Web edition: July 12, 2012
DUBLIN — Time and again in recent centuries, science has challenged humankind’s conception of itself. Copernicus demoted humans from their central location in the cosmos. Darwin denied their inherent distinction from other animals. Computers now trounce human intellect, defeating the smartest people at chess and on Jeopardy! And lately modern neuroscience has pretty much demolished traditional views of souls and selfhood.
“The neuroscience revolution and the genomics revolution are changing the way that we look at ourselves,” says neuroscientist-science writer Lone Frank of the Danish newspaper Weekendavisen. “If you take neuroscience as an example, it’s becoming very clear that we’re killing off the soul. We are realizing, and it’s seeping into our culture, that we are our brains. And that means also that there is no essential self in there.”
Frank, author of the recent books Mindfield and My Beautiful Genome, acknowledges that many people don’t especially appreciate hearing that message. But it’s a natural enough topic to discuss on occasions where science meets culture, such as the Euroscience Open Forum 2012. Known as ESOF, the conference takes place every other year in a European city eager to host leading scientists and science journalists for a mix of technical presentations and culture-oriented discussions and activities.
During a talk and at a news conference July 12, Frank remarked on neuroscience’s impact on humans’ outdated notion of self.
“There’s no true one self in any person,” she said. “We are our brain — that means we are the state that our brains are in at a certain time. And it’s also becoming very clear from neuroscience that the brain is extremely plastic and that we can change it in different ways, with devices, with cognitive techniques …, with drugs.”
In other words, you don’t have to be stuck with who you think you were born to be. “Instead of looking for who we are, we are trying to figure out who we want to be,” Frank said.
Assaults on humans’ ideas of identity are coming from another angle as well, namely rapid progress in the field of artificial intelligence. As computers outcompete humans in many intellectual pursuits, people have clung to certain sensory skills as evidence of superiority. This strategy may turn out to be of special interest to other occupants of the planet, suggested Brian Christian, author of The Most Human Human: What Artificial Intelligence Teaches Us About Being Alive.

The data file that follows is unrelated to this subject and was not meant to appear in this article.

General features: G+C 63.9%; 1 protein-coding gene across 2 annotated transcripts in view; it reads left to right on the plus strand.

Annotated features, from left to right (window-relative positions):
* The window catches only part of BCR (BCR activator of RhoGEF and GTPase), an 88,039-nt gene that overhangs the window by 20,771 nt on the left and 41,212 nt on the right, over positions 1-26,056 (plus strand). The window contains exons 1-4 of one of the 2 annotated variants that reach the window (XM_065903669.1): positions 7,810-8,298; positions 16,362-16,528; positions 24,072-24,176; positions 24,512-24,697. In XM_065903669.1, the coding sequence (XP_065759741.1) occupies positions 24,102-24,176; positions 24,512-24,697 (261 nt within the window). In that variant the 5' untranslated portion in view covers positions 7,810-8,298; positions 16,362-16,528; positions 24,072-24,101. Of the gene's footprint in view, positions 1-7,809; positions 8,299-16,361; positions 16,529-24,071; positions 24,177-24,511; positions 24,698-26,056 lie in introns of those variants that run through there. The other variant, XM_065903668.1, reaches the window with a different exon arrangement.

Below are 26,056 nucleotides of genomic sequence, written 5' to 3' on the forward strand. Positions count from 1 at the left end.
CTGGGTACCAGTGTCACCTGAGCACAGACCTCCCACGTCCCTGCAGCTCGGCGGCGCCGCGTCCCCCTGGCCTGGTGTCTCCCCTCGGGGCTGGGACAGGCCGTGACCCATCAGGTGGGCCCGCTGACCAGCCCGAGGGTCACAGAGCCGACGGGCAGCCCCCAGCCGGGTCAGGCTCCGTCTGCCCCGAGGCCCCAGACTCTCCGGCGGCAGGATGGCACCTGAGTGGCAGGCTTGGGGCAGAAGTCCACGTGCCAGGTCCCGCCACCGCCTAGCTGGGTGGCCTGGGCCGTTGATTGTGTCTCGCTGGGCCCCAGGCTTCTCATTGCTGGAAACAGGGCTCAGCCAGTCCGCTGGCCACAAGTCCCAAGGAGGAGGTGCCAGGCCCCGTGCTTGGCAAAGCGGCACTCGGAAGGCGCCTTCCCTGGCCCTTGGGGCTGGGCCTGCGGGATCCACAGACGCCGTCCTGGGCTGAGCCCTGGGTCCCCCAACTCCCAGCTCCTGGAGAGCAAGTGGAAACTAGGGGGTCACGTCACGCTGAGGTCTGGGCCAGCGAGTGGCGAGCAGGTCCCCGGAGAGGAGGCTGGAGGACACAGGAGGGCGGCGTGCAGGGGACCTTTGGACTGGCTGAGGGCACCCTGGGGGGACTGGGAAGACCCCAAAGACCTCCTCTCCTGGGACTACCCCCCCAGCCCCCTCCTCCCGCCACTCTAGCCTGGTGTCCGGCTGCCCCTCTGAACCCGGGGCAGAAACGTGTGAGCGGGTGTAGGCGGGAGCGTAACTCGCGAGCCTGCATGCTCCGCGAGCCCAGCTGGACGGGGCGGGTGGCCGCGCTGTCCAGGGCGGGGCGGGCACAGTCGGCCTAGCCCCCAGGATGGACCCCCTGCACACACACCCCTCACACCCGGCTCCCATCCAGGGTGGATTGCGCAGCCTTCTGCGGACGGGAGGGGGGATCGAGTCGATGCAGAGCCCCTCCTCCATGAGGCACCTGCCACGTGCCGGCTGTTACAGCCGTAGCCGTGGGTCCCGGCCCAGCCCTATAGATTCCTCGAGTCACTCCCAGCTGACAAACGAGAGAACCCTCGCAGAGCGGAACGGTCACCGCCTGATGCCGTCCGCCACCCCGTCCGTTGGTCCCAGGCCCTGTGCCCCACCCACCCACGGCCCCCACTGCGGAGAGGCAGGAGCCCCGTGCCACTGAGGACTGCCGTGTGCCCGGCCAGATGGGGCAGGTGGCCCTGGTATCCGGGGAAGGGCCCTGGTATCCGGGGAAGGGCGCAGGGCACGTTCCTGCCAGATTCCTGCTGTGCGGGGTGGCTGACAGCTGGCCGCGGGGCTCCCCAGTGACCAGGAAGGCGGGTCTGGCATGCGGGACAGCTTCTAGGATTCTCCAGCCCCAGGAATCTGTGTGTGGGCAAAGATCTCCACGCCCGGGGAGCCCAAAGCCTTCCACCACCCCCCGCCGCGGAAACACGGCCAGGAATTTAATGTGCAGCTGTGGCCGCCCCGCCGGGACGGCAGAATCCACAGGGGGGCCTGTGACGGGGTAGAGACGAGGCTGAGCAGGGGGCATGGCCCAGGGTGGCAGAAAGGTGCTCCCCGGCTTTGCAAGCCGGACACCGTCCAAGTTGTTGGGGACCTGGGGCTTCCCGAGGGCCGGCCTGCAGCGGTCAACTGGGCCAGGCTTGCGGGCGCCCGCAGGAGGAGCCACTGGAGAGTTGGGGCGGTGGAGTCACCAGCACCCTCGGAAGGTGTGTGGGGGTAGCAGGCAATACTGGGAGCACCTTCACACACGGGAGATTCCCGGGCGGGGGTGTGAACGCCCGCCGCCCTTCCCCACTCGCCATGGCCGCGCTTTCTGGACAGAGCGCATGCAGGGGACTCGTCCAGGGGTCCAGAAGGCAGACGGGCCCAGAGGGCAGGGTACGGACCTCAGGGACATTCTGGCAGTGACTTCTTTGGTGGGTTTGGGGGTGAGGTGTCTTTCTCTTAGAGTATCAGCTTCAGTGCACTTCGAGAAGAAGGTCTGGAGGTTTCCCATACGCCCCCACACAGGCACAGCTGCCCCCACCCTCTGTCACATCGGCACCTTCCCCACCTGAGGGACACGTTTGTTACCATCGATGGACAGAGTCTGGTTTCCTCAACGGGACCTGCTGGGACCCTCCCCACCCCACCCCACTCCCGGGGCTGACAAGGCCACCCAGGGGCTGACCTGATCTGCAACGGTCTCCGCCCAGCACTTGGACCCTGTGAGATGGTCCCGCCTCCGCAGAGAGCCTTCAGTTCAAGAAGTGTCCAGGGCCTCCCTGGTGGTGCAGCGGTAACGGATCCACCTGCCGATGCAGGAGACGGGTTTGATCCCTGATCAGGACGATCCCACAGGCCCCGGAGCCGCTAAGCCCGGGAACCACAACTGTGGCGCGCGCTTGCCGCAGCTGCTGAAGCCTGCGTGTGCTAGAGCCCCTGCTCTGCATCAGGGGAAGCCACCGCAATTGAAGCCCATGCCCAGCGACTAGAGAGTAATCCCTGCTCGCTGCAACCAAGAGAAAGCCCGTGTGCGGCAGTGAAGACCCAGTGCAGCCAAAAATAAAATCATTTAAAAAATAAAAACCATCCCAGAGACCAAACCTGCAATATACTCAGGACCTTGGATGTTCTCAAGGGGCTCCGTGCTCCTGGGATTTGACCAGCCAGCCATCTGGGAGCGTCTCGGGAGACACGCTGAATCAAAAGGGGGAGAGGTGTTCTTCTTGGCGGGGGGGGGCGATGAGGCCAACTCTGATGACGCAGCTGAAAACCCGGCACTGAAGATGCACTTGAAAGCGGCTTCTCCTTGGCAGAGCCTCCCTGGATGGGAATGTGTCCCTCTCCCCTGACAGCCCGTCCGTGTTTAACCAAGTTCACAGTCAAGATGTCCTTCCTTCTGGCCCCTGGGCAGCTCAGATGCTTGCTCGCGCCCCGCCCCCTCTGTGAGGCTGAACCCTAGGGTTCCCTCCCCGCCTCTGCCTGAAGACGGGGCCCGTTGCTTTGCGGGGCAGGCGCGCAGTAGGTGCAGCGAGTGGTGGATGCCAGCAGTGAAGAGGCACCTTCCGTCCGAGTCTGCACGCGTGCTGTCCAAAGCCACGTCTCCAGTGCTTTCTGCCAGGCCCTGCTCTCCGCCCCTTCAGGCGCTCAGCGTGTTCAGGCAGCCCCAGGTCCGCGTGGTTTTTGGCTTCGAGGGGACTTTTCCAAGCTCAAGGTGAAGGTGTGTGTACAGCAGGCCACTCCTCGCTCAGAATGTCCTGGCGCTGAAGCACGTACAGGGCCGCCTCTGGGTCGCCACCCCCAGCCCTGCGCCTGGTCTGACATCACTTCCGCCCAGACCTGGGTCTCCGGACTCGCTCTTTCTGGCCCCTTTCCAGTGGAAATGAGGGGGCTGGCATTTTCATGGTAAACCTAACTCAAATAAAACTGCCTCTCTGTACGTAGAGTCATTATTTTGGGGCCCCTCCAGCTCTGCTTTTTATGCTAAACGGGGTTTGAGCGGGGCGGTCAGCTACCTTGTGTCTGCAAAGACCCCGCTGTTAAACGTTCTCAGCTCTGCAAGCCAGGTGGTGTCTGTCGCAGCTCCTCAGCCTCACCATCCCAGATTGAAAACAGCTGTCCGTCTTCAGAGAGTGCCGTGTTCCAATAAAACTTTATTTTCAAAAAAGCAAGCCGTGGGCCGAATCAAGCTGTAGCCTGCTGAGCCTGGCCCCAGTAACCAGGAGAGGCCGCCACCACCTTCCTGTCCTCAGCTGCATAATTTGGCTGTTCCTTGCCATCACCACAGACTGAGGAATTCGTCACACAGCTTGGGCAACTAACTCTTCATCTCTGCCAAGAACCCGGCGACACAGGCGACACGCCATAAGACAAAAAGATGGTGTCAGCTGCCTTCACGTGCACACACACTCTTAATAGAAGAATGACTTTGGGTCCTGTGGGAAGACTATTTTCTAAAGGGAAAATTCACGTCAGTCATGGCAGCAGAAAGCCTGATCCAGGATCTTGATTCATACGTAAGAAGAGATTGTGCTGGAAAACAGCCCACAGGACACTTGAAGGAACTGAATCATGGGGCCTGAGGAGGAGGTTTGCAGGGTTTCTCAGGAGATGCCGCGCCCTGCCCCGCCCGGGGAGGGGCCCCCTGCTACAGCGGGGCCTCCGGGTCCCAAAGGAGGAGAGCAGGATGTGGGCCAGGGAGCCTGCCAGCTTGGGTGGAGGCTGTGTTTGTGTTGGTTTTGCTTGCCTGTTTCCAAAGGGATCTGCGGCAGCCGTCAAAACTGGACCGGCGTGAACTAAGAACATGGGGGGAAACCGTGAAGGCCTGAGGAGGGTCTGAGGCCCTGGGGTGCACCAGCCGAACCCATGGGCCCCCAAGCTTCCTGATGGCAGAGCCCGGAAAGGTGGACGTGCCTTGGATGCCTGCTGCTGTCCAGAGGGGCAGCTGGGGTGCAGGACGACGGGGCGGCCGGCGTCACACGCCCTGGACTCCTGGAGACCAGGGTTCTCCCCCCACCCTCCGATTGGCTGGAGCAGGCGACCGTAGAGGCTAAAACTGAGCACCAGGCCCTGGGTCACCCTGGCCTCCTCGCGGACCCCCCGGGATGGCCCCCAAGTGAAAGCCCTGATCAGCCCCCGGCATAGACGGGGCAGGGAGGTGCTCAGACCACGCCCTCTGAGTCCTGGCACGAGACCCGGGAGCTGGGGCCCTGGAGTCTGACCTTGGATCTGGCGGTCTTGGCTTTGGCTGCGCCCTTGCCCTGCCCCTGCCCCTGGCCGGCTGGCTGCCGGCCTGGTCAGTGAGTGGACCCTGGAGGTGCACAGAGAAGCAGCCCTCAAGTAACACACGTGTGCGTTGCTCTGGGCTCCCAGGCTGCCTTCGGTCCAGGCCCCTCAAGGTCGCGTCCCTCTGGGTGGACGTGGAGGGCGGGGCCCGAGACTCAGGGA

“In some ways the development of artificial intelligence may prove to be an unexpected boon for animal rights,” he said.
Comparing ourselves with machines to define humanness is a shift from two millennia of philosophical effort to contrast humans with other animals, Christian pointed out.
“We’re finding that precisely the things that seem to most greatly differentiate us from artificial intelligence are the very types of skills that we share with other animals — the ability to live the sort of sensory-embodied existence where we recognize objects, navigate space, exchange communication … a lot of the things that philosophers had written off about the human species precisely because animals shared them. These have turned out to be the greater hurdles for artificial intelligence.”
Someday, of course, machines may close the gap between them and humans (and other animals). Humans are still better than computers at driving cars, for instance, because of the need to quickly identify objects appearing in the road — distinguishing a shadow from a piece of trash or a dog or a child. Computers may achieve such skill, Christian believes, through programming that makes use of Bayesian probability.
“The first several decades of computer science were defined by the rigidity of the logic — either it was zero or it was one, it was true or false,” Christian said. “I think the next few decades are going to be defined by probabilistic reasoning using Bayesian inference.”
With Bayesian reasoning, inferences are based on probabilities weighted by evidence from experience. It seems to be the way humans learn how to cope with the world and reason about appropriate behaviors (see “The Probabilistic Mind” SN: 10/8/11, p. 18).
Human evolutionary success no doubt has rested largely on the brain’s ability to incorporate the principles of Bayesian mathematics. Ironically, though, about a century ago human scientists largely abandoned Bayesian methods for scientific purposes. Standard statistical methods for reaching scientific conclusions instead follow a textbook prescription concocted to make calculations more feasible, not more correct.
Nowadays, that same advanced computing power that makes artificial intelligence a threat to human egos also allows difficult Bayesian computations to be performed more efficiently, so Bayesian methods are making a comeback. It’s another benefit of the brain’s ability to change itself.